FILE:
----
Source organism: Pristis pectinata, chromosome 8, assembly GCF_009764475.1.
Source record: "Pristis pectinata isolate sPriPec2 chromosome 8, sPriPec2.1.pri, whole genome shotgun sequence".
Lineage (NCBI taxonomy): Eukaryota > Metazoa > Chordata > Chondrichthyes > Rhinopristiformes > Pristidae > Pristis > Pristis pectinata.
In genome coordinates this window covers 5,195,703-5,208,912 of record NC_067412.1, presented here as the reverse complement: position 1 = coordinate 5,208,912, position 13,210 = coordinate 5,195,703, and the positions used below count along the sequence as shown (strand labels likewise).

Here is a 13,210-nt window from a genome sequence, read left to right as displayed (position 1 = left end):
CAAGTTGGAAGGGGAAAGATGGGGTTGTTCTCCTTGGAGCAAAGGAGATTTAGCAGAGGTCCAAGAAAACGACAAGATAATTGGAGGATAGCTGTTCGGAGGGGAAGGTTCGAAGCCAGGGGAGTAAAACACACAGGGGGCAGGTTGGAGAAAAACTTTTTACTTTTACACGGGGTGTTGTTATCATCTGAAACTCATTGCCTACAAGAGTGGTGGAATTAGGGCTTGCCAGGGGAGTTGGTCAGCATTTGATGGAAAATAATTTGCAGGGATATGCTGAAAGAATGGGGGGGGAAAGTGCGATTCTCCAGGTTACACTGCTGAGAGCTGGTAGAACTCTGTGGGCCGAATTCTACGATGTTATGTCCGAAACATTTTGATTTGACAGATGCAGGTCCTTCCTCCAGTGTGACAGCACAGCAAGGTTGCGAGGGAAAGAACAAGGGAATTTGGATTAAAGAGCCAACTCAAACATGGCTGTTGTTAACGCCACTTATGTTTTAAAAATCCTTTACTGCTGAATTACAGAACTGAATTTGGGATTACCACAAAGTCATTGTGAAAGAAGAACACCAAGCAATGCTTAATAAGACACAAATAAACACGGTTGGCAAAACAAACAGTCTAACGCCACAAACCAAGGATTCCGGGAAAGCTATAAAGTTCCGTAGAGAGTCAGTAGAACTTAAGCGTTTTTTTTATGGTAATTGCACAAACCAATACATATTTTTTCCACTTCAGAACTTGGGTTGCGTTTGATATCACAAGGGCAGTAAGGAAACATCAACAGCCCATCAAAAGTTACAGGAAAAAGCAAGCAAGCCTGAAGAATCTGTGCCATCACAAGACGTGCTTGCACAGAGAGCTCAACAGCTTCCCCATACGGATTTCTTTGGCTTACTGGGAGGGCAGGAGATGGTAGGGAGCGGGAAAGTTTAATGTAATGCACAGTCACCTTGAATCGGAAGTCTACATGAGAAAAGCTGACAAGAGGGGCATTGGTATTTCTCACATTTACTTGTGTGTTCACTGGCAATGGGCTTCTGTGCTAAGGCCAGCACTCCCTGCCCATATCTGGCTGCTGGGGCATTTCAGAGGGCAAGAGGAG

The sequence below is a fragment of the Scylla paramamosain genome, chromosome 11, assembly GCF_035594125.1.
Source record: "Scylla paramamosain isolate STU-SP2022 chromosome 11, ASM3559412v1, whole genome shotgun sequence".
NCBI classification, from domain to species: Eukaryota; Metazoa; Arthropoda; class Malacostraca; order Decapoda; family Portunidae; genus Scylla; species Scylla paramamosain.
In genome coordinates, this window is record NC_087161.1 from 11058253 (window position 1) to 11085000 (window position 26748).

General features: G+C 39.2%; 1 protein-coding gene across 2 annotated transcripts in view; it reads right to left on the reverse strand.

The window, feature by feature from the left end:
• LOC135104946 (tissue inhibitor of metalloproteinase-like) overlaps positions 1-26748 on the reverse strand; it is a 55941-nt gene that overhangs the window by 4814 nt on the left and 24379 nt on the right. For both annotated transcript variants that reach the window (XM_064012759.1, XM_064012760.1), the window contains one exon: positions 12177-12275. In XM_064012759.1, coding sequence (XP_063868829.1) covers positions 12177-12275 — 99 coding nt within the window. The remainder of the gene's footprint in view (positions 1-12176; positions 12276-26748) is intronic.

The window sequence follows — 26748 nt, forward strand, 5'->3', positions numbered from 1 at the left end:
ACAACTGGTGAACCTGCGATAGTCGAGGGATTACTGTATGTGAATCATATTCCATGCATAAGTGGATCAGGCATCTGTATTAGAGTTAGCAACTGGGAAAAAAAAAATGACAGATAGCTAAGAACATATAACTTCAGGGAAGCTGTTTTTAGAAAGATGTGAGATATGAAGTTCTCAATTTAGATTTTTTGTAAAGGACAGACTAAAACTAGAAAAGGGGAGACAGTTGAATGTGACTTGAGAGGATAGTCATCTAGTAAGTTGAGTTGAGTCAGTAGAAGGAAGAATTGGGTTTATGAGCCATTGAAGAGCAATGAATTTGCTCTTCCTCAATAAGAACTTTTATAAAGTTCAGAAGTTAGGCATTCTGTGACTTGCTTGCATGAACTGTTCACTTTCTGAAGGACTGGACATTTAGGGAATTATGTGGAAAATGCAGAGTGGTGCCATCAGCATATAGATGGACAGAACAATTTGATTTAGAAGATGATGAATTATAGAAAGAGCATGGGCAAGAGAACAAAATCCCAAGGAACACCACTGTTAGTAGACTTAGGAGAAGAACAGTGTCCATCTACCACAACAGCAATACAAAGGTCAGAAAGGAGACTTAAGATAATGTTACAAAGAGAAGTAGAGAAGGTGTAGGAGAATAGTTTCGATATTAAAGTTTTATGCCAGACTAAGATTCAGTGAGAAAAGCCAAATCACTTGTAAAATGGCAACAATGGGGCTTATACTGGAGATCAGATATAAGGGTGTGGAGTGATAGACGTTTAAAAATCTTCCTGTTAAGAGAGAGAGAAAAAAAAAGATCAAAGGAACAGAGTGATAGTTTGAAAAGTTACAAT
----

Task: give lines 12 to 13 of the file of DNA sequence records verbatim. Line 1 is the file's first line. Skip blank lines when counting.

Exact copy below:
The window, feature by feature from the left end:
• LOC135104946 (tissue inhibitor of metalloproteinase-like) overlaps positions 1-26748 on the reverse strand; it is a 55941-nt gene that overhangs the window by 4814 nt on the left and 24379 nt on the right. For both annotated transcript variants that reach the window (XM_064012759.1, XM_064012760.1), the window contains one exon: positions 12177-12275. In XM_064012759.1, coding sequence (XP_063868829.1) covers positions 12177-12275 — 99 coding nt within the window. The remainder of the gene's footprint in view (positions 1-12176; positions 12276-26748) is intronic.